Daniel WollsteinCar and Driver
- A Porsche driving instructor in Germany drifted a Taycan EV for 26.2 miles—yes, the length of a marathon.
- This was good for the (apparently inaugural) Guinness world record for longest drift in an electric vehicle.
- The car used was a China-market rear-wheel-drive Taycan.
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Think you’re a hotshot because you once kicked out the tail on your Monte Carlo and held it there for two complete laps around the unplowed parking lot of that abandoned Circuit City? Well, you are. That was sick.
But you’ve been one-upped in a big way by a guy named Dennis Retera, a Porsche driving instructor in Germany. He got sideways on a wet skidpad at the Porsche Experience Centre Hockenheimring and didn’t stop slidin’ till he’d covered 26.2 miles. When we say this was a marathon drift session, we mean literally. Unlike the apocryphal messenger who ran from Marathon to Athens and then promptly died, Retera was just fine. Maybe slightly carsick. And Porsche had its record.
To set the record, Porsche rolled out a China-market rear-wheel-drive Taycan. They didn’t specify which version, but that single-motor iteration is available with either 402 or 469 horsepower and a battery rated at either 79.2 kWh or 93.4 kWh. We’d guess that when you’re planning to drive sideways for an hour, you want the big battery, if not necessarily the big motor. The irrigated skidpad allowed for relatively low speeds (and sufficient tread life for the tires) but also upped the challenge for Retera, since the grip tended to be inconsistent.
While (or course) praising the Taycan’s drift-friendly chassis, Retera also said, “It was very tiring for me to keep my concentration high for 210 laps, especially as the irrigated asphalt of the drift circuit does not provide the same grip everywhere. I concentrated on controlling the drift with the steering—this is more efficient than using the accelerator pedal and reduces the risk of spinning.”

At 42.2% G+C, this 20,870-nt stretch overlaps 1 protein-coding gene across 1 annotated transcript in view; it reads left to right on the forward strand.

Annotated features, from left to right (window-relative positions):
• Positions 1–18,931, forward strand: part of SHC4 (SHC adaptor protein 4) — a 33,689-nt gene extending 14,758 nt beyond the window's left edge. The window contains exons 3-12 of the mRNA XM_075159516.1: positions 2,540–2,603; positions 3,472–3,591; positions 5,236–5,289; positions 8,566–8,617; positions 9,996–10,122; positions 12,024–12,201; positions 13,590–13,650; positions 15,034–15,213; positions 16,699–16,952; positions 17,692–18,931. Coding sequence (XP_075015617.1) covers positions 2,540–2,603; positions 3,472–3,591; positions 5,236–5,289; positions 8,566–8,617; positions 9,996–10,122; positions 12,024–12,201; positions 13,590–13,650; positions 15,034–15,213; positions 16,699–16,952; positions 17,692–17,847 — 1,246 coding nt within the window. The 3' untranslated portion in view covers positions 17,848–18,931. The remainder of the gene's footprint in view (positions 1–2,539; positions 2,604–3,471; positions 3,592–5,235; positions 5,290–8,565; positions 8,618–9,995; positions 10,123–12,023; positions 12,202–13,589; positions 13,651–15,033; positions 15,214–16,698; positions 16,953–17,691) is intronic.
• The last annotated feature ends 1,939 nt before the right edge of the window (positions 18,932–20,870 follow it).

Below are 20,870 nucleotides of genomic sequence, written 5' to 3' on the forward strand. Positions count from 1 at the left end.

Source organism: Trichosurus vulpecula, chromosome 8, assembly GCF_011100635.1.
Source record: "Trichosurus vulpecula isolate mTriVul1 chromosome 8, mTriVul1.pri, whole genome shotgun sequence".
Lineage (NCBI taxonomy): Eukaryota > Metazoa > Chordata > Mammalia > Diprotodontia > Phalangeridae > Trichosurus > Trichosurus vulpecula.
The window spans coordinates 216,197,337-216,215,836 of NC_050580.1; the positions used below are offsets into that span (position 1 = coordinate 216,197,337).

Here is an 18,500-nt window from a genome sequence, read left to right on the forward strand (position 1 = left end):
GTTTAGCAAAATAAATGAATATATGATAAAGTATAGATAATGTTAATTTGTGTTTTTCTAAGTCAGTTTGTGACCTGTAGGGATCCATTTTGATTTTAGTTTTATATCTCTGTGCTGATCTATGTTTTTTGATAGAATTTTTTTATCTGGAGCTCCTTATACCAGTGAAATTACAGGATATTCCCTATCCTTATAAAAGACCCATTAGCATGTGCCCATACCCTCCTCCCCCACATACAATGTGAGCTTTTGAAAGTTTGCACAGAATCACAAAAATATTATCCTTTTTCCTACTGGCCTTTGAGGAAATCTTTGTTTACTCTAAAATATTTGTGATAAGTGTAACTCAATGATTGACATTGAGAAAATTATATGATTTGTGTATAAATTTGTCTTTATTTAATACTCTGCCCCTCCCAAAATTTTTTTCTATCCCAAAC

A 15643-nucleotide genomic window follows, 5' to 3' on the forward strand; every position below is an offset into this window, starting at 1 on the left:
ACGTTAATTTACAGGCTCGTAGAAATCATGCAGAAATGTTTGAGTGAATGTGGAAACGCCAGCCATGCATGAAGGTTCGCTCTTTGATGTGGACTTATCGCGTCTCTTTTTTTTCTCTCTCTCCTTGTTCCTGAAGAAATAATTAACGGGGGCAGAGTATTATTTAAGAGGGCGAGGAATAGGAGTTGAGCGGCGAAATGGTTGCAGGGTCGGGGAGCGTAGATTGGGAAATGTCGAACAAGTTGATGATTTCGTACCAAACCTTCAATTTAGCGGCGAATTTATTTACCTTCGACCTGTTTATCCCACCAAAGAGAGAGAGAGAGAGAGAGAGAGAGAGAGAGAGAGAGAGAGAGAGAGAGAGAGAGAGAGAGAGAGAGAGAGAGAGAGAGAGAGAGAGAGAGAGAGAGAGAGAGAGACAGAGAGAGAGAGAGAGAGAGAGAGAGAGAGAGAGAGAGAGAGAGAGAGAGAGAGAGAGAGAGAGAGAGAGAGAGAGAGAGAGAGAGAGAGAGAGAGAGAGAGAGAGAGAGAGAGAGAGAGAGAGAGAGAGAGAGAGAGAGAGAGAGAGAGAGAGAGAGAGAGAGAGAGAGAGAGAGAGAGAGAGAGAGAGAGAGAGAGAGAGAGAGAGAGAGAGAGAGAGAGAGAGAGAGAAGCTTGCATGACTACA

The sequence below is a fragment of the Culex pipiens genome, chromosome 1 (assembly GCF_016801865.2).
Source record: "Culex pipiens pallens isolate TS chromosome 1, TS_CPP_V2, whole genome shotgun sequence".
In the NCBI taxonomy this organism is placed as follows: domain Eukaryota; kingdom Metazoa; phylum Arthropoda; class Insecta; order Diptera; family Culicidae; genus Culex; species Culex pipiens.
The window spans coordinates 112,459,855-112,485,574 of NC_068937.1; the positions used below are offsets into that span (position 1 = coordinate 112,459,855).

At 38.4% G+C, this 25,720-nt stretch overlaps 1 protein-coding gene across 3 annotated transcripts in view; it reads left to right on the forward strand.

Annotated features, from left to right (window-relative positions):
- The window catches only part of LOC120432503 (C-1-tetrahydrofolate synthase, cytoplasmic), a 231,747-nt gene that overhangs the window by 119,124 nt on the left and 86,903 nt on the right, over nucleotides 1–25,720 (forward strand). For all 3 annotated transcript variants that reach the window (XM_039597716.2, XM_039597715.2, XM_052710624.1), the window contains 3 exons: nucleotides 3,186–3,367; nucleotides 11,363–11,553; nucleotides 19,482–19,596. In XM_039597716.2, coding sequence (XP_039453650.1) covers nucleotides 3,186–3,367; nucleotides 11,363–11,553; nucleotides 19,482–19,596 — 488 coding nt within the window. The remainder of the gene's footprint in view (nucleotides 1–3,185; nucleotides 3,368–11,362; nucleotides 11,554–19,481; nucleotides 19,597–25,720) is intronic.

Now, you might ask, if Porsche set a new record for longest EV drift, then what was the prior record? Well, as far as we can tell, there wasn’t one. Guinness lists records for fastest drift (189 mph, in a Nissan GT-R NISMO), longest drift in eight hours (232.5 miles, in a BMW M5 at the Greer, SC, skidpad), and even longest twin vehicle drift, water assisted (the M5 again, with 49.25 miles, which included a mid-drift refueling of the M5 that was going for the overall record). According to Guinness World Records rules, “Any type of vehicle may be used for an attempt with a drift, defined as being performed when there is a speed differential between the driven wheels of the vehicle and its ground speed.”
Porsche’s attempt was validated by Guinness judge Joanne Brent, as well as an independent observer: Denise Ritzmann, European drifting champion in 2018 and 2019. She watched all 210 laps to ensure that, as the car lapped counterclockwise, the front tires stayed pointed to the right.
When the history of the electric car is written, there will be certain inflection points that mark monumental leaps in progress and technology. This won’t be one of them. But it was cool of them to do, and it’ll be interesting to see who tries to break the record. If we had to guess, we’d bet a certain EV outfit in Fremont, California, is already trying to figure out how to drift for 69 miles.
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